The actors play different characters such as men, women, old men, souls or kami, using many different No masks, called Nômen. The main actor most often plays a ghost. Note that at the time, life expectancy was much shorter than today and death was very much on people's minds.
Japanese masks date back to prehistoric times (Jomon period) and have been used for centuries and still remain very popular during Shinto festivals. The Noh theater masks are impregnated with this ancestral culture. Handcrafted, Noh masks are carved out of a piece of wood and then painted. They feature characters grouped in several categories: men, women, old people and demons. As a result, the actors can embody just about any protagonist.
Examples of wooden Noh masks.
Since its inception, Noh has remained intact and represents the local traditional culture through classical literature, Japanese legends as well as through masks, costumes and kimonos. Due to its lyrical aspect, foreigners refer to it as Japanese Opera.
Kyogen theater represents the comical wing of Noh. This satirical art came from China in the 8th century and was called Sarugaku, which literally means "monkey theater". It developed in Japan by integrating the cultural beliefs of the medieval period. Thus, demons and kamis were played regularly. Moreover, the language used in the dialogues originates from the Muromachi period.
Only in the 14th century, Kyogen theater became codified and adopted the characteristics we are familiar with today: medieval costumes, typical masks, and stylized gestures, under the influence of the famous Japanese playwright Zeami.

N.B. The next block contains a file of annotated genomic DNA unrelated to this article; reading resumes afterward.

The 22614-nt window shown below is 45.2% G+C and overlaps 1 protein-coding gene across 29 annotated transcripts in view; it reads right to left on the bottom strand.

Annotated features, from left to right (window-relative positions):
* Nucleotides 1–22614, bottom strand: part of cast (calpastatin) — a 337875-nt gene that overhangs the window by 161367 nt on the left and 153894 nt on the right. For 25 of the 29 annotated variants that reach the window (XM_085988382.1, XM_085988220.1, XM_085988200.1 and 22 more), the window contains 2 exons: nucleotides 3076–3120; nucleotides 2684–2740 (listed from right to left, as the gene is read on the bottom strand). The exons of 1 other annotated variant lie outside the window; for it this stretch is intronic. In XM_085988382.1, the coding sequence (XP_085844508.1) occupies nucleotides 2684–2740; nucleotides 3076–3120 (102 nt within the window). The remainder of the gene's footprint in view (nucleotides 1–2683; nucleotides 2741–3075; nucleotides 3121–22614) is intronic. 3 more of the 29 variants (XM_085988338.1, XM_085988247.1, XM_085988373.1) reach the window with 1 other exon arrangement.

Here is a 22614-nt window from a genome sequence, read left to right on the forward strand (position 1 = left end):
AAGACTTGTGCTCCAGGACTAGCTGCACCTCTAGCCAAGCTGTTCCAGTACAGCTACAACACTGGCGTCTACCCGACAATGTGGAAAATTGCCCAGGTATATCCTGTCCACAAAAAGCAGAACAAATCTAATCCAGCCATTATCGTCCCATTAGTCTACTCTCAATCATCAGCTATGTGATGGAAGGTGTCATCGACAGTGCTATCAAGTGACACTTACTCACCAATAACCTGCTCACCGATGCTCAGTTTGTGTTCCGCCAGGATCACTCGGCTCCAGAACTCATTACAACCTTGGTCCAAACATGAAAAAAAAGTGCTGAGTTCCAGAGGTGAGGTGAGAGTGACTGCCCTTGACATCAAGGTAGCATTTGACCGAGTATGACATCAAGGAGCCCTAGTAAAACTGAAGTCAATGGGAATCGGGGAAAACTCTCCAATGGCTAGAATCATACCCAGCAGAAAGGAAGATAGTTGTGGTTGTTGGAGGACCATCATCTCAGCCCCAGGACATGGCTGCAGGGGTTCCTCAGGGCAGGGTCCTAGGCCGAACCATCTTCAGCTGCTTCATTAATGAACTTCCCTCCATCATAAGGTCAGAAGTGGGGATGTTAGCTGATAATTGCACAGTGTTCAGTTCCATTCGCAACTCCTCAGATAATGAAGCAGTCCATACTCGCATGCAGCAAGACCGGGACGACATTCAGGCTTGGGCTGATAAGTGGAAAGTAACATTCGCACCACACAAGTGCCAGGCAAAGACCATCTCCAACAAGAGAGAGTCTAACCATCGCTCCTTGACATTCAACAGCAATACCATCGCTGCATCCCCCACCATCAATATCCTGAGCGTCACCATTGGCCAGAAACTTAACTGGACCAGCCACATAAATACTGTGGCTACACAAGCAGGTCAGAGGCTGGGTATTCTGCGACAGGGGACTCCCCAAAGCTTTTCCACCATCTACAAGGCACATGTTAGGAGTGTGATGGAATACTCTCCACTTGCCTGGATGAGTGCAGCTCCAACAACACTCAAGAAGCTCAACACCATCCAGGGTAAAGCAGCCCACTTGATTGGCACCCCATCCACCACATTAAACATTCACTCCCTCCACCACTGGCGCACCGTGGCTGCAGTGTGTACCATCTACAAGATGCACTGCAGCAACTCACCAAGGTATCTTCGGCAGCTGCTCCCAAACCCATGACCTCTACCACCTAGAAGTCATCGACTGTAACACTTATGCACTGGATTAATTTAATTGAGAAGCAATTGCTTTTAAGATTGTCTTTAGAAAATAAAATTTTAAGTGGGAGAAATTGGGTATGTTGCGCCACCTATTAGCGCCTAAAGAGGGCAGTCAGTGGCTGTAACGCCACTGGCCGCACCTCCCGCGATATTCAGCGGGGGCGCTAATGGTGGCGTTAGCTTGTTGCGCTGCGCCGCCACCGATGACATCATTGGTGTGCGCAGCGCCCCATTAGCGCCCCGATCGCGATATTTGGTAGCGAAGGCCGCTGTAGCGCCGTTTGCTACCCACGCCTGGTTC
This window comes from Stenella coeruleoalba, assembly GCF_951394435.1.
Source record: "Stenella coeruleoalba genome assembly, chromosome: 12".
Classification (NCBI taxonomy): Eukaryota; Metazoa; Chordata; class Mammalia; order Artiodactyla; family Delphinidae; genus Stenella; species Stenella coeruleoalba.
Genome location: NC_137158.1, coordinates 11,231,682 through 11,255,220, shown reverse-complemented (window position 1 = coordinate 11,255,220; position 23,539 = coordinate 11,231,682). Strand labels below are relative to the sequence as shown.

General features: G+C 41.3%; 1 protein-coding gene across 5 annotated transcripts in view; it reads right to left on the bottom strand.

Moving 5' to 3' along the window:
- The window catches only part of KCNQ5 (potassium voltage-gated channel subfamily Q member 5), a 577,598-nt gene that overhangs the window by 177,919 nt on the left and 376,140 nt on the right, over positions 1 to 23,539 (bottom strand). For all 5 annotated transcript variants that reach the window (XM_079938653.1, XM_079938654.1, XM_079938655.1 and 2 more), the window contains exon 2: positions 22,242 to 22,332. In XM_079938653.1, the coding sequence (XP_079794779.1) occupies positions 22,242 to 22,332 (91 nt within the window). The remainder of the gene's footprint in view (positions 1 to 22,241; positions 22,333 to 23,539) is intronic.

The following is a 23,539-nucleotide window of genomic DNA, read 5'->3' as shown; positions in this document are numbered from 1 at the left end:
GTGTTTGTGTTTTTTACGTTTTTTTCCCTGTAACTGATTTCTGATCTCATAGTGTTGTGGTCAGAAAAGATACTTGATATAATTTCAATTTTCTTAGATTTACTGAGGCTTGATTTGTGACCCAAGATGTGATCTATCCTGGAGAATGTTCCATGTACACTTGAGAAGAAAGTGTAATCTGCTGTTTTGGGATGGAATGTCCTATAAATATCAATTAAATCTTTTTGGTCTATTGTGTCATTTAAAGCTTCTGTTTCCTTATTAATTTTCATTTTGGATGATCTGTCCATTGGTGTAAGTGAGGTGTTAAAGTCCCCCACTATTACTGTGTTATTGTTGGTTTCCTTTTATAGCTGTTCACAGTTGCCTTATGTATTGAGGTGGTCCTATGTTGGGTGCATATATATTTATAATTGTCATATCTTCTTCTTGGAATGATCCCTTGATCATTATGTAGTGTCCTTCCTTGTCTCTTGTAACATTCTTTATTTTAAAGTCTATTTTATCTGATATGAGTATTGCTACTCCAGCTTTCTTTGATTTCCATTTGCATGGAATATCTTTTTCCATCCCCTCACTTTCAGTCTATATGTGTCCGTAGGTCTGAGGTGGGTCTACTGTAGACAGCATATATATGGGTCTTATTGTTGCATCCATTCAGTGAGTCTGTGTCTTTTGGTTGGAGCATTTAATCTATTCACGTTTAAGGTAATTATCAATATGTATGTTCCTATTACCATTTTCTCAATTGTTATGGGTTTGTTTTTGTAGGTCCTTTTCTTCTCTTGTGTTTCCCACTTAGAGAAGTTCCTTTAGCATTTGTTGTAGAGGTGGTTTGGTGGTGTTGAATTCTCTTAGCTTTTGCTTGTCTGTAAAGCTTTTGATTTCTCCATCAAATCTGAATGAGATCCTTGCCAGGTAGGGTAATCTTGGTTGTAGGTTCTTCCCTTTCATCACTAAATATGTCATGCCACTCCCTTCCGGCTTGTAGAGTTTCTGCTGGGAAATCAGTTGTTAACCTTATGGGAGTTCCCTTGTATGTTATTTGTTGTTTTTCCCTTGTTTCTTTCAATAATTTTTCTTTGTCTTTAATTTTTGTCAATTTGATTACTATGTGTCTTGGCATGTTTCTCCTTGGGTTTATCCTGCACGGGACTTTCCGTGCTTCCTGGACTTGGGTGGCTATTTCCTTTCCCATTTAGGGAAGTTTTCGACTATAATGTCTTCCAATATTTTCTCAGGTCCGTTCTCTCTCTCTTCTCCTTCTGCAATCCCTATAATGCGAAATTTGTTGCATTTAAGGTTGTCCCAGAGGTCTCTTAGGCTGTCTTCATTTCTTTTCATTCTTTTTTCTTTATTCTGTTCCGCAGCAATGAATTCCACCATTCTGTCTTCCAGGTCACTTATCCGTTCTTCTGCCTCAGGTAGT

Kyogen theater group, Shigeyama Sengoro.
Kyogen is distinguished from other theatrical forms by its short and rhythmic plays which are inspired by the defects of Man to cause laughter in the audience. Its name composed of the ideograms "kyo" 狂 and "gen" 言, means "foolish words". Following the example of Shakespeare and Molière, the themes of the plays turn around everyday worries or even Man's place in the universe.
Light and comical, the kyogen is perfectly complementary to the serious and dramatic Noh theater. Moreover, the scenes of the Noh are often interspersed with Kyogen in the interlude, in order to release the tension a little. The scene lasts about 20 minutes and is intended to relax the audience.
The pieces that are interspersed between two acts are called hon-kyōgen and those that intersperse two Noh scenes are called ai-kyogen. They provide details about the performance and give the actors time to change costumes.
Halfway between Noh and Kabuki, Bunraku is a form of traditional Japanese theater from the dramatic repertoire that combines puppets, sung stories and instrumental accompaniment.
Bunraku theater performance at the National Bunraku Theatre, in Osaka, Kyoto.
Bunraku was founded in the 17th century during the Edo period, combining the musical narrative style "jōruri" with puppet theater. This unique performance form developed in the 18th century with its characteristic puppet play before becoming known as Ningyo Johruri Bunraku in the 19th century. Themes are inspired by medieval dramas and contemporary representations of the duality between love and social duty.
Bunraku puppets are carefully made by master puppet makers. Each puppet has its own facial expression and is dressed in a traditional costume.
The puppets are articulated by three puppeteers dressed in black, who are only visible from the waist up. They come to life thanks to the play of the artists who are perfectly coordinated to obtain fluid gestures. The first one articulates the face, the body and the right arm of the puppet. Generally, this role is occupied by the most experienced artist. The second performer moves the left arm of the puppet while the third performer controls the legs. The stories are sung by a narrator accompanied by a shamisen player. In addition, the storyteller modulates his voice and intonations according to the character he embodies.
Japanese theater today remains an emblematic aspect of traditional Japanese culture. Both poetic and aesthetic, stage performances of actors are absolutely remarkable. As you may have understood, this very typical art of theater is a true must see if you happen to go to Japan!